Not long after the meeting, the wide dirt track narrows up to what isn’t much wider than a small car (or UAZ van – think old VW mini van with 4×4) and drops into a very narrow canyon with a large river at the bottom. The canyon walls are vertical for the most part, with some areas having a slight incline. The downhill side of the track is the same, with an “off” being certain death in some parts and best case scenario in others being the loss of the bike.. I decide to ride the uphill side of the two track as it leaves a little room for error. I continue on this way for another 40k or so, gripped, but in control and enjoying the focus the ride brings.

At some point, I came around a blind corner, still in the uphill track and I feel a massive smash on uphill side the bike and in an instant and completely disoriented and the only thing that goes through my mind is, “this is it, the bike is going to shoot off the bank and into the river – I need to jump off the right side or I’m going to die”. As all of this happens in a split second; the smash on the side of the bike, the bike shooting toward the river, and me throwing myself off the bike on the uphill side. I remember holding onto the bike for a second or two, hoping I may pull it over before it flies off the cliff bank and into the river. There must be a few seconds of memory lapse, because the next thing I remember was getting up and frantically looking for the bike.   I see just the rear wheel off the cliff bank and run over to see what’s happened. The bike has somehow miraculously stopped on a pile of rocks just off the side of the track and didn’t flip down the bank into the water below. Literally, less than an inch more and I would’ve lost the bike for sure into the raging glacial river. I look back and see one of my side panniers lying on the ground along with a very large rock. I’m guessing the rock was sticking out of the uphill bank and I caught my right side pannier on it, which caused it to rip off and simultaneously for me to lose control.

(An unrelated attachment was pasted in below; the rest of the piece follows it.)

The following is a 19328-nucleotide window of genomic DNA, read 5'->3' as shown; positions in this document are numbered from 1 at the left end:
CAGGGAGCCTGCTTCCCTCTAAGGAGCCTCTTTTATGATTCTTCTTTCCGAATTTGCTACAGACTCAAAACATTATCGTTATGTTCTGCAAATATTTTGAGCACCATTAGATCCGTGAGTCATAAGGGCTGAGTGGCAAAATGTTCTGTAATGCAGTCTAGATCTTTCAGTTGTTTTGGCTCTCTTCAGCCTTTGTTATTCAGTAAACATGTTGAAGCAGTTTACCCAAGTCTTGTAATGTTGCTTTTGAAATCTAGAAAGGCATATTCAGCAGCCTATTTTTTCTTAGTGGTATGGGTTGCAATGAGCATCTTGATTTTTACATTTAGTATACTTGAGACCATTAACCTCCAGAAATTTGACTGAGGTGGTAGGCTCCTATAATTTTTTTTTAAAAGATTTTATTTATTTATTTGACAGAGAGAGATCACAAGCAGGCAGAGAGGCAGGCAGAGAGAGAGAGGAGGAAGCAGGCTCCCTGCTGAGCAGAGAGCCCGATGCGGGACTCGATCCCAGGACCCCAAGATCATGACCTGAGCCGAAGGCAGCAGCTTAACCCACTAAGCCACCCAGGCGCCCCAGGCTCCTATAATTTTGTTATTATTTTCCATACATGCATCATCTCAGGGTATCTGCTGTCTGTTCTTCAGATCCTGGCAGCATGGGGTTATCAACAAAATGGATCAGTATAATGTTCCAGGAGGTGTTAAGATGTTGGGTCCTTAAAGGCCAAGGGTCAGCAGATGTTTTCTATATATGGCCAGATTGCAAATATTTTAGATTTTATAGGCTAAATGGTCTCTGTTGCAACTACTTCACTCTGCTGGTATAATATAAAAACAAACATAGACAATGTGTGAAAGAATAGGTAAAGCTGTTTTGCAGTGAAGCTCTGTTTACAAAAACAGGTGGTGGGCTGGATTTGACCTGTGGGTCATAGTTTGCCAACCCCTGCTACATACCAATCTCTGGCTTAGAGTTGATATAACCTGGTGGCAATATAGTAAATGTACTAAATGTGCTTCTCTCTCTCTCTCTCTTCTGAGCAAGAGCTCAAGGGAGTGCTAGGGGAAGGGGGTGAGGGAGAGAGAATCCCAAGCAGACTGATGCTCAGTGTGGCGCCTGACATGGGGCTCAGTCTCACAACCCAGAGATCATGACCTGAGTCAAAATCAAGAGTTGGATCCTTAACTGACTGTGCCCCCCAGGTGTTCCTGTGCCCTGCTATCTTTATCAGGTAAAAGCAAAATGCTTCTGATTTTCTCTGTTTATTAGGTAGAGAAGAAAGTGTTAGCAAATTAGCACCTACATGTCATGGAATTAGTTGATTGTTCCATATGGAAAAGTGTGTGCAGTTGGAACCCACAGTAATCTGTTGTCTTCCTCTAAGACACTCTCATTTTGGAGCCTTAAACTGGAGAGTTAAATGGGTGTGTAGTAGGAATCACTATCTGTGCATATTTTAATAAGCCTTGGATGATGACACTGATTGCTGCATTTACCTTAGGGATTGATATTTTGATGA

I have a good self-recovery kit with me in one of my panniers and quickly open up the ripped off pannier hoping it in there. I luck out again and find my recovery kit. I double I would’ve been able to get my other pannier off the bike without dislodging the machine from its precarious perch. I quickly establish an anchor point in the rocks above and tie off the machine. Now what to do…. ? There isn’t anyone around, and I haven’t passed a car for 75km. My only two options are to leave the bike as is and wait for someone to come along who can help, which could be days; or to try and self recover the bike, which if I make an error, the situation could go from bad to worse and I could lose the bike. I access the situation for a good 20 minutes and come up with a plan for self-recovery.